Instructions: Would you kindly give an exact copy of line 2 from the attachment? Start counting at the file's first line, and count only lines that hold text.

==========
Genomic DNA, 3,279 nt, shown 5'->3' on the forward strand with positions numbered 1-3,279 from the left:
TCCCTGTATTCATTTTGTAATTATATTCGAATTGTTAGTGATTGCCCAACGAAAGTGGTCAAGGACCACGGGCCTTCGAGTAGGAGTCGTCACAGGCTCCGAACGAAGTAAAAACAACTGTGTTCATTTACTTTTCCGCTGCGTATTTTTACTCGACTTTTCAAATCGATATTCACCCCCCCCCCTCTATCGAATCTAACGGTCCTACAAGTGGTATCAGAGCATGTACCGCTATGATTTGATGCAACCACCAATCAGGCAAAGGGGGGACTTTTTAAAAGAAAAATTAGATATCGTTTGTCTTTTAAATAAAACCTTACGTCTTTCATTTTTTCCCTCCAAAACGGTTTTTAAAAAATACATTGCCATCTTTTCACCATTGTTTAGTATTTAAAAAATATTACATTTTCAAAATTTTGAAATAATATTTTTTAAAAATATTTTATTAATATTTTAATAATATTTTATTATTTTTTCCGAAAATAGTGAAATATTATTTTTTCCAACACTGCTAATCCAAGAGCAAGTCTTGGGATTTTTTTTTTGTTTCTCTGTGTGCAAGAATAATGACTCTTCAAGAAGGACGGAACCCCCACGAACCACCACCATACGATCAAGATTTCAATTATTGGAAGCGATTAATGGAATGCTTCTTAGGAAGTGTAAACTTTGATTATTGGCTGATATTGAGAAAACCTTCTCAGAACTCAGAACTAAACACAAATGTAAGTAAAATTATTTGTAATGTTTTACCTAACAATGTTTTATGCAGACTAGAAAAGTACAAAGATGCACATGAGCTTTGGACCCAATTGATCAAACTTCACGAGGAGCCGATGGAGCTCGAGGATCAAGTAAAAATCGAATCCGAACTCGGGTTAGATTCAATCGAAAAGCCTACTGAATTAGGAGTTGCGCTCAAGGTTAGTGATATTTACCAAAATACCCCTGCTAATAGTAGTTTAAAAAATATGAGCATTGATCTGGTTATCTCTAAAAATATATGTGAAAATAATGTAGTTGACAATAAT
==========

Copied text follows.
TCCCTGTATTCATTTTGTAATTATATTCGAATTGTTAGTGATTGCCCAACGAAAGTGGTCAAGGACCACGGGCCTTCGAGTAGGAGTCGTCACAGGCTCCGAACGAAGTAAAAACAACTGTGTTCATTTACTTTTCCGCTGCGTATTTTTACTCGACTTTTCAAATCGATATTCACCCCCCCCCCTCTATCGAATCTAACGGTCCTACAAGTGGTATCAGAGCATGTACCGCTATGATTTGATGCAACCACCAATCAGGCAAAGGGGGGACTTTTTAAAAGAAAAATTAGATATCGTTTGTCTTTTAAATAAAACCTTACGTCTTTCATTTTTTCCCTCCAAAACGGTTTTTAAAAAATACATTGCCATCTTTTCACCATTGTTTAGTATTTAAAAAATATTACATTTTCAAAATTTTGAAATAATATTTTTTAAAAATATTTTATTAATATTTTAATAATATTTTATTATTTTTTCCGAAAATAGTGAAATATTATTTTTTCCAACACTGCTAATCCAAGAGCAAGTCTTGGGATTTTTTTTTTGTTTCTCTGTGTGCAAGAATAATGACTCTTCAAGAAGGACGGAACCCCCACGAACCACCACCATACGATCAAGATTTCAATTATTGGAAGCGATTAATGGAATGCTTCTTAGGAAGTGTAAACTTTGATTATTGGCTGATATTGAGAAAACCTTCTCAGAACTCAGAACTAAACACAAATGTAAGTAAAATTATTTGTAATGTTTTACCTAACAATGTTTTATGCAGACTAGAAAAGTACAAAGATGCACATGAGCTTTGGACCCAATTGATCAAACTTCACGAGGAGCCGATGGAGCTCGAGGATCAAGTAAAAATCGAATCCGAACTCGGGTTAGATTCAATCGAAAAGCCTACTGAATTAGGAGTTGCGCTCAAGGTTAGTGATATTTACCAAAATACCCCTGCTAATAGTAGTTTAAAAAATATGAGCATTGATCTGGTTATCTCTAAAAATATATGTGAAAATAATGTAGTTGACAATAAT